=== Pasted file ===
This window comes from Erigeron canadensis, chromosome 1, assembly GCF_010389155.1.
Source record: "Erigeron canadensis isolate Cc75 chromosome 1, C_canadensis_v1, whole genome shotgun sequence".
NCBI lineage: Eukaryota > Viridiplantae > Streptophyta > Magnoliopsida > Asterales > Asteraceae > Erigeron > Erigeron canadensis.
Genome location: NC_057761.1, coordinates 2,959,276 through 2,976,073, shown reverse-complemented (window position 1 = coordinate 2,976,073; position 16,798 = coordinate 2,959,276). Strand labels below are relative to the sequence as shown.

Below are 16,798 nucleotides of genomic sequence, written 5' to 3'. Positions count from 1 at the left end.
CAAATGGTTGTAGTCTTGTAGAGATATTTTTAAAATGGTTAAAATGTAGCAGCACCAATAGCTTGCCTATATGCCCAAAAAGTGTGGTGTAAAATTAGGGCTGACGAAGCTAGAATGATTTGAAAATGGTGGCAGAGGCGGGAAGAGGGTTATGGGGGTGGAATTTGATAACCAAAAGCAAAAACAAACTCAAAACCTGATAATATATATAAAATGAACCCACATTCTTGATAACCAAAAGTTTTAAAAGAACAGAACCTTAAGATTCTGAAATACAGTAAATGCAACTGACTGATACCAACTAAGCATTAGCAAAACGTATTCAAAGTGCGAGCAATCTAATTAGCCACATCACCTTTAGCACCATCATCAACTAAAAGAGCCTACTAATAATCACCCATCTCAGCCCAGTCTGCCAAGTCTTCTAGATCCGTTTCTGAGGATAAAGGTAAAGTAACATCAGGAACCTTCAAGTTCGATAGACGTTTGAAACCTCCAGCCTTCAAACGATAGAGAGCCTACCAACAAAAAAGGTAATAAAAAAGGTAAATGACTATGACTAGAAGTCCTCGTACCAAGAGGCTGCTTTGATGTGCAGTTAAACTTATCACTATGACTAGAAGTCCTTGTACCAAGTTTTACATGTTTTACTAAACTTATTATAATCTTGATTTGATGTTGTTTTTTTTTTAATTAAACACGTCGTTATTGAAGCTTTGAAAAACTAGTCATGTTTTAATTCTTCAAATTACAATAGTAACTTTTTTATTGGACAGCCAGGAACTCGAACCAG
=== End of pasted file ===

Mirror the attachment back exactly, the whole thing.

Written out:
This window comes from Erigeron canadensis, chromosome 1, assembly GCF_010389155.1.
Source record: "Erigeron canadensis isolate Cc75 chromosome 1, C_canadensis_v1, whole genome shotgun sequence".
NCBI lineage: Eukaryota > Viridiplantae > Streptophyta > Magnoliopsida > Asterales > Asteraceae > Erigeron > Erigeron canadensis.
Genome location: NC_057761.1, coordinates 2,959,276 through 2,976,073, shown reverse-complemented (window position 1 = coordinate 2,976,073; position 16,798 = coordinate 2,959,276). Strand labels below are relative to the sequence as shown.

Below are 16,798 nucleotides of genomic sequence, written 5' to 3'. Positions count from 1 at the left end.
CAAATGGTTGTAGTCTTGTAGAGATATTTTTAAAATGGTTAAAATGTAGCAGCACCAATAGCTTGCCTATATGCCCAAAAAGTGTGGTGTAAAATTAGGGCTGACGAAGCTAGAATGATTTGAAAATGGTGGCAGAGGCGGGAAGAGGGTTATGGGGGTGGAATTTGATAACCAAAAGCAAAAACAAACTCAAAACCTGATAATATATATAAAATGAACCCACATTCTTGATAACCAAAAGTTTTAAAAGAACAGAACCTTAAGATTCTGAAATACAGTAAATGCAACTGACTGATACCAACTAAGCATTAGCAAAACGTATTCAAAGTGCGAGCAATCTAATTAGCCACATCACCTTTAGCACCATCATCAACTAAAAGAGCCTACTAATAATCACCCATCTCAGCCCAGTCTGCCAAGTCTTCTAGATCCGTTTCTGAGGATAAAGGTAAAGTAACATCAGGAACCTTCAAGTTCGATAGACGTTTGAAACCTCCAGCCTTCAAACGATAGAGAGCCTACCAACAAAAAAGGTAATAAAAAAGGTAAATGACTATGACTAGAAGTCCTCGTACCAAGAGGCTGCTTTGATGTGCAGTTAAACTTATCACTATGACTAGAAGTCCTTGTACCAAGTTTTACATGTTTTACTAAACTTATTATAATCTTGATTTGATGTTGTTTTTTTTTTAATTAAACACGTCGTTATTGAAGCTTTGAAAAACTAGTCATGTTTTAATTCTTCAAATTACAATAGTAACTTTTTTATTGGACAGCCAGGAACTCGAACCAG